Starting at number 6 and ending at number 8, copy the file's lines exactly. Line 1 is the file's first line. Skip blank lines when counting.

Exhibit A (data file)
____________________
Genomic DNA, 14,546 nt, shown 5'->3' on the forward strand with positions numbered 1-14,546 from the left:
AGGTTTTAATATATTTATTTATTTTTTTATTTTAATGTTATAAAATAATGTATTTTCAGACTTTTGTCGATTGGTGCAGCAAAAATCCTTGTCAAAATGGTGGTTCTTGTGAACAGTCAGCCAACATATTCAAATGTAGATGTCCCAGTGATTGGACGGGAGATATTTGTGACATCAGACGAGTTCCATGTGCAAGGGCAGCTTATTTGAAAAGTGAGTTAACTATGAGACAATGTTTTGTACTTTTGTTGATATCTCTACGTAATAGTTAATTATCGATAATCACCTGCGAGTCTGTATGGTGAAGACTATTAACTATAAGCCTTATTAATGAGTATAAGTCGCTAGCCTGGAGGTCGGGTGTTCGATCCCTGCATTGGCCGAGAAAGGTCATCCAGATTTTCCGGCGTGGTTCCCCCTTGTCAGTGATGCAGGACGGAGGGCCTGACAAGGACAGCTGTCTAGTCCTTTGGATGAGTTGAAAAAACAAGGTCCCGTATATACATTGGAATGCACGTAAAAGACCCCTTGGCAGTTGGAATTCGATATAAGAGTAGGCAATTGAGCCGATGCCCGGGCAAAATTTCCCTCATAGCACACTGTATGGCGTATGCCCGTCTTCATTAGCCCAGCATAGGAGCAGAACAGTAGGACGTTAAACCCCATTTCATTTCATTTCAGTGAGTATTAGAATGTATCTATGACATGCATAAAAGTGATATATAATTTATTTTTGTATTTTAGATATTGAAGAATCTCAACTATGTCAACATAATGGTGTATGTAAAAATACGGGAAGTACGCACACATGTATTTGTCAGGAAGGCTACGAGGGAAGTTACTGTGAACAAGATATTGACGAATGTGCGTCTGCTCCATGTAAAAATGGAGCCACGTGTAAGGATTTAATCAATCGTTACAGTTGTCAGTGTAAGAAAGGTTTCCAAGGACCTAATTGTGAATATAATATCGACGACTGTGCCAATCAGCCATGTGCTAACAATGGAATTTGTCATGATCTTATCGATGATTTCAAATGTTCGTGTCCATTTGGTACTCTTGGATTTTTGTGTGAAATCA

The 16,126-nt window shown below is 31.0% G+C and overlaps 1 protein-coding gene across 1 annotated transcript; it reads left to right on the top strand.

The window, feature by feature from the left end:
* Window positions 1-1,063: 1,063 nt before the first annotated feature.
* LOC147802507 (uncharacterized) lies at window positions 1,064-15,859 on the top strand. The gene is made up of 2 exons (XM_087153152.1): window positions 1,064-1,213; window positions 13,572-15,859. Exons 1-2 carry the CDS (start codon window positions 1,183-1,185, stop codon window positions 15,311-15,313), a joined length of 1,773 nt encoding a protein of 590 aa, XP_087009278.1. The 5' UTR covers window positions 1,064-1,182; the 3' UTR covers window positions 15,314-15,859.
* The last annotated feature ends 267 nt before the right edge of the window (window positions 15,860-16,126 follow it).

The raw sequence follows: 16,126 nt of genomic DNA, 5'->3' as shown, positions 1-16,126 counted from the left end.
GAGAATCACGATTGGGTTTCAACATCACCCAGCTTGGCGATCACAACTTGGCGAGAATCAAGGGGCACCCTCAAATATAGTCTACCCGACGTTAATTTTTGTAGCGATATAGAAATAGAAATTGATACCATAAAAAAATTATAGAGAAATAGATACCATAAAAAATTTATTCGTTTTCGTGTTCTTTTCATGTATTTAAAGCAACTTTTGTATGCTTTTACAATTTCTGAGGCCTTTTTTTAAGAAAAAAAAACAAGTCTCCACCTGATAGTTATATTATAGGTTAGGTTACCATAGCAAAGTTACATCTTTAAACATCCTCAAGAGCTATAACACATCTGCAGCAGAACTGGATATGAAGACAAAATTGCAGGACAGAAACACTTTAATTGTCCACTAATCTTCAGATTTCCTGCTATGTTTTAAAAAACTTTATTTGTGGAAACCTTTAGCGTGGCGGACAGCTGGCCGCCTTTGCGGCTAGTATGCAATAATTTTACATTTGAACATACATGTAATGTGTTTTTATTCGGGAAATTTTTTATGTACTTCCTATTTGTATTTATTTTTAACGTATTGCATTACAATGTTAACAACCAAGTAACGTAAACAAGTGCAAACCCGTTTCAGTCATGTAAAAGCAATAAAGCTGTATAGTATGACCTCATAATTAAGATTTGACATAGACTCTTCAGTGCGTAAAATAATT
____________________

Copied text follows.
* LOC147802507 (uncharacterized) lies at window positions 1,064-15,859 on the top strand. The gene is made up of 2 exons (XM_087153152.1): window positions 1,064-1,213; window positions 13,572-15,859. Exons 1-2 carry the CDS (start codon window positions 1,183-1,185, stop codon window positions 15,311-15,313), a joined length of 1,773 nt encoding a protein of 590 aa, XP_087009278.1. The 5' UTR covers window positions 1,064-1,182; the 3' UTR covers window positions 15,314-15,859.
* The last annotated feature ends 267 nt before the right edge of the window (window positions 15,860-16,126 follow it).

The raw sequence follows: 16,126 nt of genomic DNA, 5'->3' as shown, positions 1-16,126 counted from the left end.